Here are three of the week's top pieces of financial insight, gathered from around the web:
Retirees’ biggest surprise expense
Home expenses put a bigger dent in retirement savings than even health care costs, said Brenden Rearick in Money. The surprising finding comes courtesy of T. Rowe Price, which surveyed 1,300 American households. According to the results, home expenses, “which the company defined as things like home repairs, mortgages, rent, and taxes, contribute to about 25% of the average retiree’s increase in spending.” Health care–related costs made up only about 5%. “Homeownership gets more expensive with each year, even if your house is fully paid off.” T. Rowe Price notes that what seem like small expenses tend to add up as retirees age, with increasing spending on “housekeeping, laundry, household furnishing, and cleaning.”
A pandemic-era magnet for fraud
The IRS is pausing processing for a pandemic-era tax break that has been a major fraud target, said Richard Rubin and Ruth Simon in The Wall Street Journal. The employee retention credit was created in 2020 “to reward businesses and nonprofits for keeping employees on payrolls” amid pandemic shutdowns. Though the active credit expired in 2021, “the window to claim it retroactively by filing amended tax returns is open until 2025.” The agency says a “pop-up industry” of firms that promote the credit to small businesses — for a sizable commission — doesn’t do enough to scrutinize clients’ eligibility. One company, Bottom Line Concepts, has recruited “a vast sales army” of affiliates, including an anti-aging consultant in Florida and a telemarketer in Pakistan, who cold-call businesses offering to help them claim their credits.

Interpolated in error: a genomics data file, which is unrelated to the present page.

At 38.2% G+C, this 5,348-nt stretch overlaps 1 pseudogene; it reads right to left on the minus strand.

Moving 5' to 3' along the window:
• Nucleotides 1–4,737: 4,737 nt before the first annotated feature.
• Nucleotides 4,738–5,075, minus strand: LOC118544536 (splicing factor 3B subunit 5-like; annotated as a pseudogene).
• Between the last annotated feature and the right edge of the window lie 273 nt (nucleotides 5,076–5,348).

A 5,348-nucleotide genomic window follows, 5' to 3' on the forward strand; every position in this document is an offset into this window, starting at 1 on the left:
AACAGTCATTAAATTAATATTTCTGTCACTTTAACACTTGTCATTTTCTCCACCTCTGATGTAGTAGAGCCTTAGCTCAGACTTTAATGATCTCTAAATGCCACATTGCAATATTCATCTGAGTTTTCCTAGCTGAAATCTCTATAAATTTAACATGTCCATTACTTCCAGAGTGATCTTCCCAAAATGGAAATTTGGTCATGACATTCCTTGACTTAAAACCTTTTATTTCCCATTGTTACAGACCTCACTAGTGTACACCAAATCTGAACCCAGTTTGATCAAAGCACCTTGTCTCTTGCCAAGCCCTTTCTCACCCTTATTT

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Beware of excessive HOA penalties
The power of homeowners associations often goes unchecked, said Sarah Holder in Bloomberg. About 74 million people in the U.S. live in community associations, mostly HOAs, which “create their own regulations, meant to keep behavior polite, aesthetics consistent, and property values high.” But the rules can be “capricious” and penalties for violations steep. In about 20 states, HOAs are allowed to file so-called super liens, which “can get priority over other liens or loans on the property, including a first mortgage.” One Colorado couple, Jose and Lupita Mendoza, say that a series of minor violations, like failing to remove a dead tree, snowballed into the HOA’s foreclosing on their home — despite their never missing a mortgage payment.
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